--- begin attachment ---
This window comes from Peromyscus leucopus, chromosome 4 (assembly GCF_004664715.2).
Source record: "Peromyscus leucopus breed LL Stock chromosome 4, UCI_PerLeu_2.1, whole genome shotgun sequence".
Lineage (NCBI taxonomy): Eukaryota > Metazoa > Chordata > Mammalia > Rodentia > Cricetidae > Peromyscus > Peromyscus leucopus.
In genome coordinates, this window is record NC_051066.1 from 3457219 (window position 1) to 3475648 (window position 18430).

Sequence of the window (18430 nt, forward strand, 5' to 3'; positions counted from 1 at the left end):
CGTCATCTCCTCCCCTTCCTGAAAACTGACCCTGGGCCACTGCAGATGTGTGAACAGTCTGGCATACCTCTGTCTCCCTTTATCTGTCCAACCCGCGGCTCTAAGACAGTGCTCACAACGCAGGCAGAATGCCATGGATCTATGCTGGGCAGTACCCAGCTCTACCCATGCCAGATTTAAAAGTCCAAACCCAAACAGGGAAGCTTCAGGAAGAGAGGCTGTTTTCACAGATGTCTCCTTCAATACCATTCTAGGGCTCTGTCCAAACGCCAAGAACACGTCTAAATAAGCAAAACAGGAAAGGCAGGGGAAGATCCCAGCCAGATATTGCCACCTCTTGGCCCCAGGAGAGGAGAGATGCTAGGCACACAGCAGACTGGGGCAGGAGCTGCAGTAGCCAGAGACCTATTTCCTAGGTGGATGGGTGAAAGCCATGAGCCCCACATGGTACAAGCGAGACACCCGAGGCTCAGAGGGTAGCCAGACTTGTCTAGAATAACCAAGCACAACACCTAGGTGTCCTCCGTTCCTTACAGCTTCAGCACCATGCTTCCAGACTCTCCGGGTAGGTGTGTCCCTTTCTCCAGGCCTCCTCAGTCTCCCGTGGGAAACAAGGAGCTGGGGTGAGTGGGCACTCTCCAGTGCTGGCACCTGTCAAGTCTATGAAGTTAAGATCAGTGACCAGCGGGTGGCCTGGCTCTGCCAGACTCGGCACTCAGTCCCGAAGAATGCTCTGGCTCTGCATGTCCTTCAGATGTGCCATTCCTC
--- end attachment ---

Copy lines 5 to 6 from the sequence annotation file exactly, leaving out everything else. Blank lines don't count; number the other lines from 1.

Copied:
Sequence of the window (18430 nt, forward strand, 5' to 3'; positions counted from 1 at the left end):
CGTCATCTCCTCCCCTTCCTGAAAACTGACCCTGGGCCACTGCAGATGTGTGAACAGTCTGGCATACCTCTGTCTCCCTTTATCTGTCCAACCCGCGGCTCTAAGACAGTGCTCACAACGCAGGCAGAATGCCATGGATCTATGCTGGGCAGTACCCAGCTCTACCCATGCCAGATTTAAAAGTCCAAACCCAAACAGGGAAGCTTCAGGAAGAGAGGCTGTTTTCACAGATGTCTCCTTCAATACCATTCTAGGGCTCTGTCCAAACGCCAAGAACACGTCTAAATAAGCAAAACAGGAAAGGCAGGGGAAGATCCCAGCCAGATATTGCCACCTCTTGGCCCCAGGAGAGGAGAGATGCTAGGCACACAGCAGACTGGGGCAGGAGCTGCAGTAGCCAGAGACCTATTTCCTAGGTGGATGGGTGAAAGCCATGAGCCCCACATGGTACAAGCGAGACACCCGAGGCTCAGAGGGTAGCCAGACTTGTCTAGAATAACCAAGCACAACACCTAGGTGTCCTCCGTTCCTTACAGCTTCAGCACCATGCTTCCAGACTCTCCGGGTAGGTGTGTCCCTTTCTCCAGGCCTCCTCAGTCTCCCGTGGGAAACAAGGAGCTGGGGTGAGTGGGCACTCTCCAGTGCTGGCACCTGTCAAGTCTATGAAGTTAAGATCAGTGACCAGCGGGTGGCCTGGCTCTGCCAGACTCGGCACTCAGTCCCGAAGAATGCTCTGGCTCTGCATGTCCTTCAGATGTGCCATTCCTC